However, technology is about to push the envelope further. While the need for speed has already resulted in a few high-rise warehouses in particularly pressured areas, automation – à la Amazon - is proving the most effective way to squeeze more productivity out of the footprint “especially as it helps to manage operating costs”. More, Mr Harrington says: “Companies will find it easier expanding or contracting output, or even moving from one facility to another if more of the process is automated. In today's tight labour markets that’s a big operational advantage.”
Although Mr Carr believes long-term leases are the more obvious initial target, he says it’s worthwhile " embracing automation when economically viable”. Mr Harrington adds the technology will eventually trickle down to the smaller, multi-user operations, making automation kit as integral to the supply chain as chilled storage has proved to be for foodstuffs.
However, Mr Carr believes there are so many emerging trends on a collision course – take automation, drone deliveries and the rise of ‘click-and-collect’ points – that the industry is suffering a certain reticence: “The model isn’t fully evolved yet. People aren’t committing to long term infrastructure – often because they don’t know what the future holds.”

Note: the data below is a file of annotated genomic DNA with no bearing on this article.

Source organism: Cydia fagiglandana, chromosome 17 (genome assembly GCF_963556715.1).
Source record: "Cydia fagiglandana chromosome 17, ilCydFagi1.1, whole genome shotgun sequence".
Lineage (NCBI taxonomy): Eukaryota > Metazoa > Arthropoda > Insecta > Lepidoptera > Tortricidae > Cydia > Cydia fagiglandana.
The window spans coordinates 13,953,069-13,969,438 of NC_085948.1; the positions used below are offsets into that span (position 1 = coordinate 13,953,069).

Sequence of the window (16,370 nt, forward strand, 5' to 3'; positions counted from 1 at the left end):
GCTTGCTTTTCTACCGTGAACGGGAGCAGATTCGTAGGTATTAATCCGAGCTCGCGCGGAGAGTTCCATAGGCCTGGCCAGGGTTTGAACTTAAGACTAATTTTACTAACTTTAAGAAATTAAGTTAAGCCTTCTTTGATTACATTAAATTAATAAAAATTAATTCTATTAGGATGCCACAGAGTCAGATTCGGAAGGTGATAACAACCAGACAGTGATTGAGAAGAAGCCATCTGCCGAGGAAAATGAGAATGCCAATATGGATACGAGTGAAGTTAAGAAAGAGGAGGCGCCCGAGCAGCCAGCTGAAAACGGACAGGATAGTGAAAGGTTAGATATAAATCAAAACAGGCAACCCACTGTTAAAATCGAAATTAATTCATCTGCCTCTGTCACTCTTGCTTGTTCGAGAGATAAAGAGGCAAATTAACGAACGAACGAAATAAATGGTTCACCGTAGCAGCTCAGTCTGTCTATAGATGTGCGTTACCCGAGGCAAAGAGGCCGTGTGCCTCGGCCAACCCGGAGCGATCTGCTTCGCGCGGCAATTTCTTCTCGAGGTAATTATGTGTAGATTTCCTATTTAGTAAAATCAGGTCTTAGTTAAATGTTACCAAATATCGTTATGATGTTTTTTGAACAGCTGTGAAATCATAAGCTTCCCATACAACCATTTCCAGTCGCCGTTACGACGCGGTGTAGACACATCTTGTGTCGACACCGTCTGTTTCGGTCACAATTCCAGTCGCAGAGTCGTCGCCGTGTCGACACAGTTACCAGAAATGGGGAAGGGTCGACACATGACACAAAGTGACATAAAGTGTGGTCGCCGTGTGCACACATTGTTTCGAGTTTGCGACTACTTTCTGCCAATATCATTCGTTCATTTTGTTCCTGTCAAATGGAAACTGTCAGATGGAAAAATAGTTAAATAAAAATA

Port-run, short-term facilities could provide the wary with a necessary stepping stone.
GO WITH THE FLOW
Warehouses don’t need to be physically near the terminals, “but the more a port can turn a site into an intermodal node point, the more successful it’s going to be,” says Colliers' Damian Harrington. Road haulage is still dominant in most countries, though rail and inland waterways are being pushed more and more – but as Peel Ports found out, turning back the clock can unlock efficiency.
Recently, Peel Ports set up a 26,000 m2 warehousing site for foods logistics giant Culina Group to run. The first tenant is General Mills UK, the name behind a number of household brands like Green Giant, Nature Valley, Betty Crocker and Old El Paso.
However, the warehouse is right in the heart of the country. While its inland position near the M60 and M62 is useful, fetching the cargo from the quay was another story. The solution “was a case of noticing the blindingly obvious”, says Mr Carr. “There was an under-used waterway – the Manchester Ship Canal.” This particular port link is now saving around 600,000 truck miles a year.
It’s not, in any way, a new idea says Mr Carr. “In fact we were trawling through old documents and came across two from the 1920s, one said ‘Save time, save money, save risk’. And the other was, ‘Place your mill at the waterline’. What we are doing with the canal right now is exactly the same as they were doing a century ago.”